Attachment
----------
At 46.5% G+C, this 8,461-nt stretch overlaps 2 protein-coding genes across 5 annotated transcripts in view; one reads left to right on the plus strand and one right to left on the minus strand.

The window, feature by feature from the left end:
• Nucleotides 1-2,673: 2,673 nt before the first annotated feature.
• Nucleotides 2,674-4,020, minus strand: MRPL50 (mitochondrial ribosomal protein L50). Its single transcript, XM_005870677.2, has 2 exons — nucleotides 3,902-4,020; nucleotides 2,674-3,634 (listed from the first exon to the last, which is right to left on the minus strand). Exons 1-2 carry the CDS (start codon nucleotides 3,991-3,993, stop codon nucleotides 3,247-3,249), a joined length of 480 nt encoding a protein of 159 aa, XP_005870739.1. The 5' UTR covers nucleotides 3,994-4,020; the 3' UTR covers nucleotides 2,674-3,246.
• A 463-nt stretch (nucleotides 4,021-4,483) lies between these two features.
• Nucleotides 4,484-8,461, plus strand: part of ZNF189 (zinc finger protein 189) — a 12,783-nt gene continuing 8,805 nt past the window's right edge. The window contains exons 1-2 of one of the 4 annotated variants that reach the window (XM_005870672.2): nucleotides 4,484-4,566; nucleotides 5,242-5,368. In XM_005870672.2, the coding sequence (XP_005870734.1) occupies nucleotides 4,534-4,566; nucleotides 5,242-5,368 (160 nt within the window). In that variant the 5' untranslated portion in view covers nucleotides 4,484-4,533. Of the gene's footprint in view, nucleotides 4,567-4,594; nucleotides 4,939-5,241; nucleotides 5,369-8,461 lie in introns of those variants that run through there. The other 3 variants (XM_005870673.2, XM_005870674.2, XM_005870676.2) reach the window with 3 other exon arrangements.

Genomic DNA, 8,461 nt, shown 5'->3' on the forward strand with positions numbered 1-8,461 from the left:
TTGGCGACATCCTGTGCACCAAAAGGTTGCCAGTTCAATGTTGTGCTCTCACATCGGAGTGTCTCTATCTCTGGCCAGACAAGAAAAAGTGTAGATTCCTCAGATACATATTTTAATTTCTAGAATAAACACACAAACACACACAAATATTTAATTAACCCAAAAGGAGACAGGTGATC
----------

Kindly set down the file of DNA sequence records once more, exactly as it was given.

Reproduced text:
At 46.5% G+C, this 8,461-nt stretch overlaps 2 protein-coding genes across 5 annotated transcripts in view; one reads left to right on the plus strand and one right to left on the minus strand.

The window, feature by feature from the left end:
• Nucleotides 1-2,673: 2,673 nt before the first annotated feature.
• Nucleotides 2,674-4,020, minus strand: MRPL50 (mitochondrial ribosomal protein L50). Its single transcript, XM_005870677.2, has 2 exons — nucleotides 3,902-4,020; nucleotides 2,674-3,634 (listed from the first exon to the last, which is right to left on the minus strand). Exons 1-2 carry the CDS (start codon nucleotides 3,991-3,993, stop codon nucleotides 3,247-3,249), a joined length of 480 nt encoding a protein of 159 aa, XP_005870739.1. The 5' UTR covers nucleotides 3,994-4,020; the 3' UTR covers nucleotides 2,674-3,246.
• A 463-nt stretch (nucleotides 4,021-4,483) lies between these two features.
• Nucleotides 4,484-8,461, plus strand: part of ZNF189 (zinc finger protein 189) — a 12,783-nt gene continuing 8,805 nt past the window's right edge. The window contains exons 1-2 of one of the 4 annotated variants that reach the window (XM_005870672.2): nucleotides 4,484-4,566; nucleotides 5,242-5,368. In XM_005870672.2, the coding sequence (XP_005870734.1) occupies nucleotides 4,534-4,566; nucleotides 5,242-5,368 (160 nt within the window). In that variant the 5' untranslated portion in view covers nucleotides 4,484-4,533. Of the gene's footprint in view, nucleotides 4,567-4,594; nucleotides 4,939-5,241; nucleotides 5,369-8,461 lie in introns of those variants that run through there. The other 3 variants (XM_005870673.2, XM_005870674.2, XM_005870676.2) reach the window with 3 other exon arrangements.

Genomic DNA, 8,461 nt, shown 5'->3' on the forward strand with positions numbered 1-8,461 from the left:
TTGGCGACATCCTGTGCACCAAAAGGTTGCCAGTTCAATGTTGTGCTCTCACATCGGAGTGTCTCTATCTCTGGCCAGACAAGAAAAAGTGTAGATTCCTCAGATACATATTTTAATTTCTAGAATAAACACACAAACACACACAAATATTTAATTAACCCAAAAGGAGACAGGTGATC